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Health officials warn against eating deep-fried toothpicks after viral social media trend

Health officials are urging people to stop eating deep-fried toothpicks, after the rise of a viral social media trend.

South Korea’s Ministry of Food and Drug Safety (MFDS) took to X, formerly known as Twitter, to advise against eating the product. The statement came after people went viral for sharing videos of themselves deep-frying and seasoning the starch toothpicks in a pan before consuming them.

However, according to the MFDS, the toothpicks are not meant for people to be eating and are unsafe to consume.

“Starch toothpicks are a hygiene product!” the MFDS wrote on X in Korean, which has been translated to English via Google Translate. “The safety of sanitary products is managed according to standards and specifications for ingredients, manufacturing methods, and uses, but their safety as food has not been verified. Do not consume.”

In one of the viral TikTok videos, a woman based in Korea could be seen putting a bunch of the green toothpicks in a tray. She then soaked the toothpicks in water and added them to a cooking pan, where the products went on to fry – resembling the shape of a curly fry. The video ended with her eating a bowl of those starch toothpicks.

One YouTube creator also gave the deep-fried toothpick trend a try in 2018, as she said that it tasted similar to “fried rice cakes”.

There have also been other ways to go about cooking the toothpicks. In another viral video, shared by Reuters, the fried products were mixed with a seasoning, which appeared to be a spicy powder or cheese powder.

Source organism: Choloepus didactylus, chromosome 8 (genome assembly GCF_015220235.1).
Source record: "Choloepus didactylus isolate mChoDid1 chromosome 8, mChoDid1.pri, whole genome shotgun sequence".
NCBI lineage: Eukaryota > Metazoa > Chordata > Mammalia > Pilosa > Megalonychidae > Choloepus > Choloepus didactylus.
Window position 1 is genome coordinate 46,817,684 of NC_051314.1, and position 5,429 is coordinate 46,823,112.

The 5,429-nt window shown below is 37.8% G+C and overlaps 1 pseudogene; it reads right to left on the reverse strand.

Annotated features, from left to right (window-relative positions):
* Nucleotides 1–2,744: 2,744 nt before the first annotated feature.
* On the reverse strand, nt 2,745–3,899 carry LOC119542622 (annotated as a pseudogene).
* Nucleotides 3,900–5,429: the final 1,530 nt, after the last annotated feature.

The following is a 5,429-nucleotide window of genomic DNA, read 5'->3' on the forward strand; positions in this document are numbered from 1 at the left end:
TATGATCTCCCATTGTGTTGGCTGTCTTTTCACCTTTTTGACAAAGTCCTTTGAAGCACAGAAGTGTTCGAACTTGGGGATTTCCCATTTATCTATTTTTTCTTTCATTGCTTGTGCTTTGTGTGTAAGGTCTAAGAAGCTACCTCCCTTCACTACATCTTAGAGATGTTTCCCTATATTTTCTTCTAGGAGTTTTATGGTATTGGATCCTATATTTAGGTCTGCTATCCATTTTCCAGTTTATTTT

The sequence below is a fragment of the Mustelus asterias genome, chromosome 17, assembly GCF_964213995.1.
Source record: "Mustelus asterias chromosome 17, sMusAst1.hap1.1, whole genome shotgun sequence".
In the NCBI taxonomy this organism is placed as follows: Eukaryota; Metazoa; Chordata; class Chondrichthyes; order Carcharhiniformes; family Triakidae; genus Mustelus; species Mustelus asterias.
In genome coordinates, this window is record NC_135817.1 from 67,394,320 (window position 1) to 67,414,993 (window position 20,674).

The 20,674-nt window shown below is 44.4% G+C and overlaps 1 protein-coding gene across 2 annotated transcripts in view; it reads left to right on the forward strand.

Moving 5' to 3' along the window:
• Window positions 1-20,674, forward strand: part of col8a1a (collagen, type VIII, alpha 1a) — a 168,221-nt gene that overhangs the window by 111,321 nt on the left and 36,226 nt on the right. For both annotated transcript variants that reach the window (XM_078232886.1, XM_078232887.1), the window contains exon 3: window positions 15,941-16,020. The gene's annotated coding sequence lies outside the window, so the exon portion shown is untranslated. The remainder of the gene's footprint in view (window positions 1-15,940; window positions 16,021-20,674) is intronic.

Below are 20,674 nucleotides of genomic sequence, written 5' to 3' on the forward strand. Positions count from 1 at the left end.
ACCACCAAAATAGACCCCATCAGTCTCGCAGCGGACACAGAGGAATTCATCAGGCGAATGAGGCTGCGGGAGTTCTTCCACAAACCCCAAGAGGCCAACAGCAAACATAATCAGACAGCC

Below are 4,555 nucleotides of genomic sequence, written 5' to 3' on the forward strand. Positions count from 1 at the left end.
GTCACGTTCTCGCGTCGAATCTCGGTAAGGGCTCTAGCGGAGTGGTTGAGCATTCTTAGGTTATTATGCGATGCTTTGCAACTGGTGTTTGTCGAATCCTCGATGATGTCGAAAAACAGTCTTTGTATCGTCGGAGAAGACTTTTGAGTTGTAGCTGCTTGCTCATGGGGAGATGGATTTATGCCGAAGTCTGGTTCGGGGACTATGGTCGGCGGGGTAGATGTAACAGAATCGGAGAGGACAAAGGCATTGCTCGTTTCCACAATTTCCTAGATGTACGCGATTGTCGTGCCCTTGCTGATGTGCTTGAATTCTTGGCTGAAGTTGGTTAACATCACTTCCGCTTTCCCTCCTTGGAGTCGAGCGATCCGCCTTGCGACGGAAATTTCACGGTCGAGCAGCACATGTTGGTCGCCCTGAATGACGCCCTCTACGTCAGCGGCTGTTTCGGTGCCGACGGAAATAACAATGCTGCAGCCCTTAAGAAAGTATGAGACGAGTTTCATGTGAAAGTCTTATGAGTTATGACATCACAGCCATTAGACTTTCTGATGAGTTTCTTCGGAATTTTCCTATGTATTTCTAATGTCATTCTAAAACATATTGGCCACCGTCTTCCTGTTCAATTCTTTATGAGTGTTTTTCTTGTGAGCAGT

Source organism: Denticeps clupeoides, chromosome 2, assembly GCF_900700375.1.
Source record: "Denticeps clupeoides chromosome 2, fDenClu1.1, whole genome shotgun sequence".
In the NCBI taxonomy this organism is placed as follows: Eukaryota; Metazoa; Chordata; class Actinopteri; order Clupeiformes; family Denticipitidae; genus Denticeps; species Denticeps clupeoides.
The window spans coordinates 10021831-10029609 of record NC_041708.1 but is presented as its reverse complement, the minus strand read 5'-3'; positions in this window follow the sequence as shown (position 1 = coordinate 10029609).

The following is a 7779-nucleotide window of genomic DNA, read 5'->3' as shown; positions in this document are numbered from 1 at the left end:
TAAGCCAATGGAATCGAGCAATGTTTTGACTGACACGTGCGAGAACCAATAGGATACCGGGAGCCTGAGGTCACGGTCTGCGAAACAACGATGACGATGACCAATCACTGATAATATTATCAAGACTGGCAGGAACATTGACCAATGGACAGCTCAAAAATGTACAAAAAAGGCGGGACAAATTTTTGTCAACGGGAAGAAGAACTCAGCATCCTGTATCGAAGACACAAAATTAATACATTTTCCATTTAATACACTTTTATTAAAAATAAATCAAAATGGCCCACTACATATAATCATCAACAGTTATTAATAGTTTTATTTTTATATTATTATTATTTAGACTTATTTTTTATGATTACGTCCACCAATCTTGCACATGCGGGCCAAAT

However, unlike toothpicks in the US, the green ones in South Korea are not made out of wood. According to Reuters, food colouring is used to make the green of the toothpicks, which are made out of sweet potato and corn starch. Because of that, the toothpicks are biodegradable and dissolve in water. In addition, the toothpicks are used in restaurants for customers to pick up food when eating.

The eating of fried toothpicks is also a part of a larger social media trend: “mukbangs” videos. In “mukbangs,” which are also known as eating shows, people film themselves consuming large quantities of food. The trend spread on social media sites in the US and China.

According to Global Times, China has outlawed “mukbangs”.

In 2020, the legislation of China’s government announced its plans to criminalise media content that promotes binge eating or food wastage under which influencers can be fined of up to 100,000 yuan ($14,000) and have their business operations suspended if they violate the law.